Back to Becker

Two weeks ago, this blog got more hits in a day that it had during the entirety of its existence (~8 months). It wasn’t a big number relative to other blogs, for sure, but it was really exciting for me. Thanks for stopping by and reading and a particular thanks to Modeled Behavior and Brad DeLong and others for tweeting that post.

While it’s still hard to know exactly who is reading this (hi, Mom!), wordpress does give me an idea of where the clicks are coming from. One source that seemed to pop up a lot after the big day was the blog of a New Zealander who took issue with my characterization of Becker. He essentially argues that painting Becker’s ideas as antiquated can be quickly undone by releasing the gender constraints from the model. Let men do the laundry, essentially, and let women do waged work.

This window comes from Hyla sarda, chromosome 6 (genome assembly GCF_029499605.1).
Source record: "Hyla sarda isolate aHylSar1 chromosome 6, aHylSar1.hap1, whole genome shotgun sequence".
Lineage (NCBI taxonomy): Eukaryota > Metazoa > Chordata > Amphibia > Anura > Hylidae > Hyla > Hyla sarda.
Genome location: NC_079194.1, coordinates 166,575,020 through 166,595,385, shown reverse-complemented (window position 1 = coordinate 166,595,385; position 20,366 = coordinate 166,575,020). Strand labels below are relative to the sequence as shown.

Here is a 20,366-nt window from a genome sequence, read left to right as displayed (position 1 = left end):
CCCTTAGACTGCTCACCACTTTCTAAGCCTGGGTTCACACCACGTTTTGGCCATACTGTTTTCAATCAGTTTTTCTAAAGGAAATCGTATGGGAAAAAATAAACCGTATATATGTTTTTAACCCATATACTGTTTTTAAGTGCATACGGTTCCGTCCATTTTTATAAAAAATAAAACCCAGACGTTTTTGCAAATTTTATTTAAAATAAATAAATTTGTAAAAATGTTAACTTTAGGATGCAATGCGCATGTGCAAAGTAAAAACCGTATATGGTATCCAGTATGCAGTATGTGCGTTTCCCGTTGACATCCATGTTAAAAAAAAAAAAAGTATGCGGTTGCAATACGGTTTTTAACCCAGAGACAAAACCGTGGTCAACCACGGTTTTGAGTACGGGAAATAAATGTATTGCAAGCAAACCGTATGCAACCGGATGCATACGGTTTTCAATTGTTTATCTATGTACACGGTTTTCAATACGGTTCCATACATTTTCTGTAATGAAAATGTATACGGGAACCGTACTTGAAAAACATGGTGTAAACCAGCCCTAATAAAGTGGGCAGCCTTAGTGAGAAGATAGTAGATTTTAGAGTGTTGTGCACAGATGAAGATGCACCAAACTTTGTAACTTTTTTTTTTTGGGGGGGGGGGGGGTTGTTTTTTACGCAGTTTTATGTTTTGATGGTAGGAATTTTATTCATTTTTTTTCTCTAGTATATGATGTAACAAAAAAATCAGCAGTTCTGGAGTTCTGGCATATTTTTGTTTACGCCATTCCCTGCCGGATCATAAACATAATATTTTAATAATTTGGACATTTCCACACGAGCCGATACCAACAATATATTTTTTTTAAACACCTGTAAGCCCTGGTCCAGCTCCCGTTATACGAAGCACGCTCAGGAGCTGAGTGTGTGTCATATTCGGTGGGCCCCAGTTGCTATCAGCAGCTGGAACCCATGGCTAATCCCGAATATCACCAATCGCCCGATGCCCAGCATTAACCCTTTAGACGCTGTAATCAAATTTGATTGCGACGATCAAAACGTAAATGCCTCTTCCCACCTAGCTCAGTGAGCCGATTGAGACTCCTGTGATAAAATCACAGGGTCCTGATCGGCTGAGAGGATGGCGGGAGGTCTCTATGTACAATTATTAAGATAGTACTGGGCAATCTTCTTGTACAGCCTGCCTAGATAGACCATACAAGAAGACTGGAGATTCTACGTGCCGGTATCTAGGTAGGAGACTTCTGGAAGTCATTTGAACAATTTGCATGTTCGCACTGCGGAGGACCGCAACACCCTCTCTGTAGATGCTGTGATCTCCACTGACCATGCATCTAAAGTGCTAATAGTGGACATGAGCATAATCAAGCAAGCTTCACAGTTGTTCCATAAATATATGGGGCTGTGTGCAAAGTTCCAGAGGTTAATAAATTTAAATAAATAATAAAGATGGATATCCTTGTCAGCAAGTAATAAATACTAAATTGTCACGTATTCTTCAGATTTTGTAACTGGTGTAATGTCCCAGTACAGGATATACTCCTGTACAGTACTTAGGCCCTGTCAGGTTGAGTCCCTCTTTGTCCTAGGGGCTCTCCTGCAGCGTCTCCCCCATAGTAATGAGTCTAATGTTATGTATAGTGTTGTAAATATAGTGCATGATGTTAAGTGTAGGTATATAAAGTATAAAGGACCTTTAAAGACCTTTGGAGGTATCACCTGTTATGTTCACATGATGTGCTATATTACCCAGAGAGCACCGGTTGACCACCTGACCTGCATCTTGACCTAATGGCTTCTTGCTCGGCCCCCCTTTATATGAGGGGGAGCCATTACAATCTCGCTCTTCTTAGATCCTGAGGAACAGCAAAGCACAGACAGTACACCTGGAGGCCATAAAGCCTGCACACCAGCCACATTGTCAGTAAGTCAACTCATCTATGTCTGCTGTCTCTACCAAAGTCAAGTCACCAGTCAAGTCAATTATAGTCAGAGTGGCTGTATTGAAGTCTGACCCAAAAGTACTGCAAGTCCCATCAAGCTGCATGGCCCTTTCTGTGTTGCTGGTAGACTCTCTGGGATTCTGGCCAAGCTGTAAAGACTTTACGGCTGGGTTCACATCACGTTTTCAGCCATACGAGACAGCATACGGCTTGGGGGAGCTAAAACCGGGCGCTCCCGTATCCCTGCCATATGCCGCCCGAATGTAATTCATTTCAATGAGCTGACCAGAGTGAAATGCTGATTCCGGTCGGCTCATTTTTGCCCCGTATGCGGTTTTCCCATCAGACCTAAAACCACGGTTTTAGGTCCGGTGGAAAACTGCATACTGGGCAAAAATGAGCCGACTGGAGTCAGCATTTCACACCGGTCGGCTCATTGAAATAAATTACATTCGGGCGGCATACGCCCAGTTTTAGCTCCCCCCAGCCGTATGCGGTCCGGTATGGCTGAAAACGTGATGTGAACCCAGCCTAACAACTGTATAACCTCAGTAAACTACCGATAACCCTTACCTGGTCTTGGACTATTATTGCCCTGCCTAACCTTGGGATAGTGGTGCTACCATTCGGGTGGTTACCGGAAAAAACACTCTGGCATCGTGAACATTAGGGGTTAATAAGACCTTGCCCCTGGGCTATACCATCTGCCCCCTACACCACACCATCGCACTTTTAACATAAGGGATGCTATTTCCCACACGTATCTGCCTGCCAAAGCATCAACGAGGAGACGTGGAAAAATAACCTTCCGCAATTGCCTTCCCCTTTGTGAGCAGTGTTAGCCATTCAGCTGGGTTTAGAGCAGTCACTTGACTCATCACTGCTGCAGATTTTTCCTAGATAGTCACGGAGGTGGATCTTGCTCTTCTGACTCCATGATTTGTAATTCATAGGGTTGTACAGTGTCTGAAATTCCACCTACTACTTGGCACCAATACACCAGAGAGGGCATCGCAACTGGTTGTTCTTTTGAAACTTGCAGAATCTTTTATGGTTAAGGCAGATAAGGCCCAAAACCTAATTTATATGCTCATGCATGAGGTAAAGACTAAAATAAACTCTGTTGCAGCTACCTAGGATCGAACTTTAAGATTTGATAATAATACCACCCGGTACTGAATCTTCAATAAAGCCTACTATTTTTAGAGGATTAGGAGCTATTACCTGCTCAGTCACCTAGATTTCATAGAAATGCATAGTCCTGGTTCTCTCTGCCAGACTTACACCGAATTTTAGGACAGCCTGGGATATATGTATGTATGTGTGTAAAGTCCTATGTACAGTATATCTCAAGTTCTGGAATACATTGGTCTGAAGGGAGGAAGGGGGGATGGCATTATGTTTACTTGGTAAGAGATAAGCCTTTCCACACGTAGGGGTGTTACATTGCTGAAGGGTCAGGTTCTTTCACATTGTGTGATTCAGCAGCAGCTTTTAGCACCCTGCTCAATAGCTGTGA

It’s a compelling proposition, but I believe the problems with applying Becker’s model go much deeper than the gender role issue. Changes in marriage and the resulting decrease in the usefulness of Becker’s models are a result of rather significant demographic and policy shifts. While there are certainly families who continue to operate under a strict separation of labor that leads to one partner earning wages and one staying at home, this is a rapidly diminishing proportion of American families, regardless of there is a male or female partner performing a particular gender role. Simply, fewer people are getting married, more and more women are having children out of wedlock, and divorce rates remain very high.